The hereafter within us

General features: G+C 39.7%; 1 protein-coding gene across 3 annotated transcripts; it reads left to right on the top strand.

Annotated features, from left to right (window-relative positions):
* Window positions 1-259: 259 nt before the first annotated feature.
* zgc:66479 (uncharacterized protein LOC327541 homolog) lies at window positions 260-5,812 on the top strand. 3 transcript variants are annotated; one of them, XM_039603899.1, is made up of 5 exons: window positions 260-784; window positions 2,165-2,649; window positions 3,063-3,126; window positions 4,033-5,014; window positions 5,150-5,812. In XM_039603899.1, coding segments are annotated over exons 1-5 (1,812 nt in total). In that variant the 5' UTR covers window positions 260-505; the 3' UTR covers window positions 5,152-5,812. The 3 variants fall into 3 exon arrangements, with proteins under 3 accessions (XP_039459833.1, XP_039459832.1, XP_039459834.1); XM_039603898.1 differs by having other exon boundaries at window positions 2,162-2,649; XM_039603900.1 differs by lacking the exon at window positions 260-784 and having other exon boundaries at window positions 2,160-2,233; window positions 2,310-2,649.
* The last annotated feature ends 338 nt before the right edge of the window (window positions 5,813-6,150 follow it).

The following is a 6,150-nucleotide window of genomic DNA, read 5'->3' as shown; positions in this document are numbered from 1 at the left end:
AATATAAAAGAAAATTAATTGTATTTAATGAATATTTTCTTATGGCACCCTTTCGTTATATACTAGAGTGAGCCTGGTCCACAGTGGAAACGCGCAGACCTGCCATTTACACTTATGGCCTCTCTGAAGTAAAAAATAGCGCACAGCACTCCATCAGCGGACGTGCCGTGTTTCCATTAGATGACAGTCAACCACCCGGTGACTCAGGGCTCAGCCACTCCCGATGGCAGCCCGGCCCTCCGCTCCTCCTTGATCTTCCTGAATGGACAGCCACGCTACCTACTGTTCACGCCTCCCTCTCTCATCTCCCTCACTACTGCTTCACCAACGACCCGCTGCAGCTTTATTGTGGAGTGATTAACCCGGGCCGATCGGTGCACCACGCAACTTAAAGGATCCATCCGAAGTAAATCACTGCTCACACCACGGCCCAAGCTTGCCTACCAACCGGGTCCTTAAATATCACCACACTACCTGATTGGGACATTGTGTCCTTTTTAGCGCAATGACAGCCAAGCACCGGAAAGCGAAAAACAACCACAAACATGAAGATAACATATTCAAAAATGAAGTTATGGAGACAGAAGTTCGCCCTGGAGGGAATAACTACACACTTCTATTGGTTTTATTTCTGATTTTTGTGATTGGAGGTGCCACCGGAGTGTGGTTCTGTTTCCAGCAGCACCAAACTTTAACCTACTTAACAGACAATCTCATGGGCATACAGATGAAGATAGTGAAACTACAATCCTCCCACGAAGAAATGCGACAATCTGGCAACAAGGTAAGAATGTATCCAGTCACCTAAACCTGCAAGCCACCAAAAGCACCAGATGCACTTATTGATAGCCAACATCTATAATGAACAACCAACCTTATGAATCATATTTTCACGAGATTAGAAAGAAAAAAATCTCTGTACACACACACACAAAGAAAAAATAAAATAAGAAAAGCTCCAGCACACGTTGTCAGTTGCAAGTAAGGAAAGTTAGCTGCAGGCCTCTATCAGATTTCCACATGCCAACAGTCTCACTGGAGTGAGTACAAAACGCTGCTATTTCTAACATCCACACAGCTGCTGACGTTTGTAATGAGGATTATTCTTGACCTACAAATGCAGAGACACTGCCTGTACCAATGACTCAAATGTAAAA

Near-death experiences like this one have been more numerous over the last 15 years. This might be due to an improved resuscitation technology used by the emergency services, but also due to a rising interest in this theme. A lot of popular scientific books and also successful movies like “Ghost” and “Flatliner” deal with dying and the hereafter. Renowned scientists from various disciplines research these worldwide, unusual experiences within the framework of the “International Association for Near-Death Studies: (IANDS). The research director of the American IANDS is the psychiatrist Bruce Greyson, he also edits the quarterly Journal of Near-Death Studies. Sections of the IANDS have been established in many countries in the meantime. Over 3000 cases have up to date been investigated by around 60, mostly retrospective studies and collections of cases. It was established that: • Up to one third of all the people that were very close to dying or believed to have been close to dying, had a near-death experience. • During so-called deathbed symptoms, between 20% and 67% of all the dying suddenly experienced a variant of the near-death experience, a positive change of mood, saw “otherworldly” landscapes or deceased relatives, all according to culture. • What is interesting is that just as many people - between 20% and 71% - proclaim to have had experienced extrasensory perceptions like telepathy or clairvoyance. • Around a quarter of the population reports that out of body experiences - elements of neardeath experiences - often take place during everyday situations. Various pieces of circumstantial evidence suggest that the frequency of near-death experiences might even be underestimated. On hand of a sensitive questionnaire, one found that 29% of those that seemingly did not experience anything unusual when near death, did actually have such an experience. Those involved often remain silent because they are afraid of being discriminated against. One hardly ever asked about such experiences in European clinics and hospitals. A lot of people simply forget these dream-like, dissociative experiences or repress them because of their negative content. • Near-death experiences are not the prerogative of older people - children near death also have these experiences. They are in no way tied to demographic, sociological or psychological criteria. Elements of such experiences and similar cosmic-mystic experiences can also be produced through high doses of hallucination substances like LSD. Out of body experiences also happen during sleep, during deep meditation and under hypnosis or extreme stress, sexual abuse and also migraines or epileptic seizures. This indicates a universal proclivity for such states of consciousness. Accidents, life threatening illnesses, incidents during an operation or complications giving birth are classical triggers for near-death experiences. Those concerned are in no way biologically or clinically dead - heartbeat and breathing must not necessarily have ceased. Less than half of all near-death experiences basically happen when actually near dying. The concerned often simply expect to die. But these experiences seemed to be “more rounded” when genuinely near death.